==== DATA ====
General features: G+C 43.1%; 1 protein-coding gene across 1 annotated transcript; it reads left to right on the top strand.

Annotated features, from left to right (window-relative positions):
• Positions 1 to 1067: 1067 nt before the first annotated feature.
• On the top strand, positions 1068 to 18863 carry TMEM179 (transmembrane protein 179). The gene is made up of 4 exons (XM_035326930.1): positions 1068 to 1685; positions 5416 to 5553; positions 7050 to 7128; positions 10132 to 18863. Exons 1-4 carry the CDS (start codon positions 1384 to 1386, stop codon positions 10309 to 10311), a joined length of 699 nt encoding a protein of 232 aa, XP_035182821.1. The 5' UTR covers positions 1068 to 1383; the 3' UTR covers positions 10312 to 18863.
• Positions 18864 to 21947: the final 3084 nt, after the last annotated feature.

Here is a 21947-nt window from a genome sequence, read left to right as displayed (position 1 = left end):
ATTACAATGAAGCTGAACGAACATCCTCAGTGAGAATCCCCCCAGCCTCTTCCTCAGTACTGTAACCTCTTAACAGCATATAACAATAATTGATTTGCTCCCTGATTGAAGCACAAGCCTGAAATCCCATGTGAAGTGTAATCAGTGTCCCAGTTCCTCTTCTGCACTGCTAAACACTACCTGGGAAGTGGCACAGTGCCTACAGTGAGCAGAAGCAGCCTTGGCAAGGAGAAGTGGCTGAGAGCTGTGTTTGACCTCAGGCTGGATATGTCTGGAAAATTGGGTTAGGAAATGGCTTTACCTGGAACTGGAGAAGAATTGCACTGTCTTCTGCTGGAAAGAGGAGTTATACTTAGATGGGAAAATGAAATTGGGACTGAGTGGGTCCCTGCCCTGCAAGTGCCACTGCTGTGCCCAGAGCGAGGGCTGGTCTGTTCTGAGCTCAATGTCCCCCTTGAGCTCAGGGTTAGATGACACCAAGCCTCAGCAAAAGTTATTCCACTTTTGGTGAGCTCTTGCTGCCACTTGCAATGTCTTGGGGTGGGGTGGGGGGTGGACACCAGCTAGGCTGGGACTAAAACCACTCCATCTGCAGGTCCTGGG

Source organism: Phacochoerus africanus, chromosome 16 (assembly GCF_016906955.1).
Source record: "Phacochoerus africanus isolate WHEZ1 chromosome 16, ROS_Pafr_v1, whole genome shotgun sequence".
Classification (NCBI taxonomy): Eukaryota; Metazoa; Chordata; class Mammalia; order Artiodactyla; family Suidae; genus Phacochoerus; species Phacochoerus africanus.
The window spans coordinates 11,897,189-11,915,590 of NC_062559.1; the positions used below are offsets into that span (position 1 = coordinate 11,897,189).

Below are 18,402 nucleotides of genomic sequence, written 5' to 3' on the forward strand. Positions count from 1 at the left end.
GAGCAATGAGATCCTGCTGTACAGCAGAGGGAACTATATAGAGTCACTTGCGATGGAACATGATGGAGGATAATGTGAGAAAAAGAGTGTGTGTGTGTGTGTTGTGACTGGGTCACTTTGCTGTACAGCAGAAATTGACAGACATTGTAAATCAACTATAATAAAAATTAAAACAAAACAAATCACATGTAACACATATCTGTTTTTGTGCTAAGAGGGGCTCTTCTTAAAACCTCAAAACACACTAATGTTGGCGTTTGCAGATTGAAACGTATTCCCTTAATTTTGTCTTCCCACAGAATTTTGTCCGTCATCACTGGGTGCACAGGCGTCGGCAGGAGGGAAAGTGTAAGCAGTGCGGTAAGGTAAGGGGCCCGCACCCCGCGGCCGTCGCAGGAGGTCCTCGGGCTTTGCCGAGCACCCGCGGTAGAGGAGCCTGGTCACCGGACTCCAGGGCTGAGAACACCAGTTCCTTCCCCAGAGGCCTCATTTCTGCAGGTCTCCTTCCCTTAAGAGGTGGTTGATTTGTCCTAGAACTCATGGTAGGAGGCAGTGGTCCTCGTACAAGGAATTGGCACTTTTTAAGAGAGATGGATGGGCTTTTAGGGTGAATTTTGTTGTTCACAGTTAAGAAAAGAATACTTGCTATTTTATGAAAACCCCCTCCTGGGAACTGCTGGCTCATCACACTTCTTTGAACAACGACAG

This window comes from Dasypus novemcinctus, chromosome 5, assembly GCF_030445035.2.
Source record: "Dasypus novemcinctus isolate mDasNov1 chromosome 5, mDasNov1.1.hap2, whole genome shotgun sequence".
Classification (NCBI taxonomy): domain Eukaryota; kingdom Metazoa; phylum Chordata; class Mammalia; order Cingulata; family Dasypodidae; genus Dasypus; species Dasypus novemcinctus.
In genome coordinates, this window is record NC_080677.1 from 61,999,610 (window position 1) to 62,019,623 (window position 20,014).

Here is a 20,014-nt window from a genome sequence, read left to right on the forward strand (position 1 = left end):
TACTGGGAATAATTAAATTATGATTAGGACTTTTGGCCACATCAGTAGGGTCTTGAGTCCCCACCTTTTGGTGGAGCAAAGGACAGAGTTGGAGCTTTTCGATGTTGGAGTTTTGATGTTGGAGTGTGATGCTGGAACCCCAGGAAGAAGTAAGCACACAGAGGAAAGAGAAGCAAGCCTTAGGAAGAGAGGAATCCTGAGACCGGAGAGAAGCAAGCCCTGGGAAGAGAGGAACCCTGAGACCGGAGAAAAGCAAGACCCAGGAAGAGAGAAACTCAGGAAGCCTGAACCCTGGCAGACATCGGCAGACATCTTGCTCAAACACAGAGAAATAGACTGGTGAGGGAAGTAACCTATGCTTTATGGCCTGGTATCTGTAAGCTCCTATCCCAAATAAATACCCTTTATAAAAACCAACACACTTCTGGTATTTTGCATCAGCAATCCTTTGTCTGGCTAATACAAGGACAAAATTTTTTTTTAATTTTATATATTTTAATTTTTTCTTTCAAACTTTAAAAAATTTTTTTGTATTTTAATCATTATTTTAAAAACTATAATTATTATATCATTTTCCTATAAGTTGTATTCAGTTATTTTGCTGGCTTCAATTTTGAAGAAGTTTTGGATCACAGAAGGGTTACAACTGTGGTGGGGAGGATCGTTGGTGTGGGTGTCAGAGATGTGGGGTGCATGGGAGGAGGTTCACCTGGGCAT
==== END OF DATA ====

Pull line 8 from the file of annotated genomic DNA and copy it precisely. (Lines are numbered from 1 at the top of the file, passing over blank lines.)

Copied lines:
Source organism: Phacochoerus africanus, chromosome 16 (assembly GCF_016906955.1).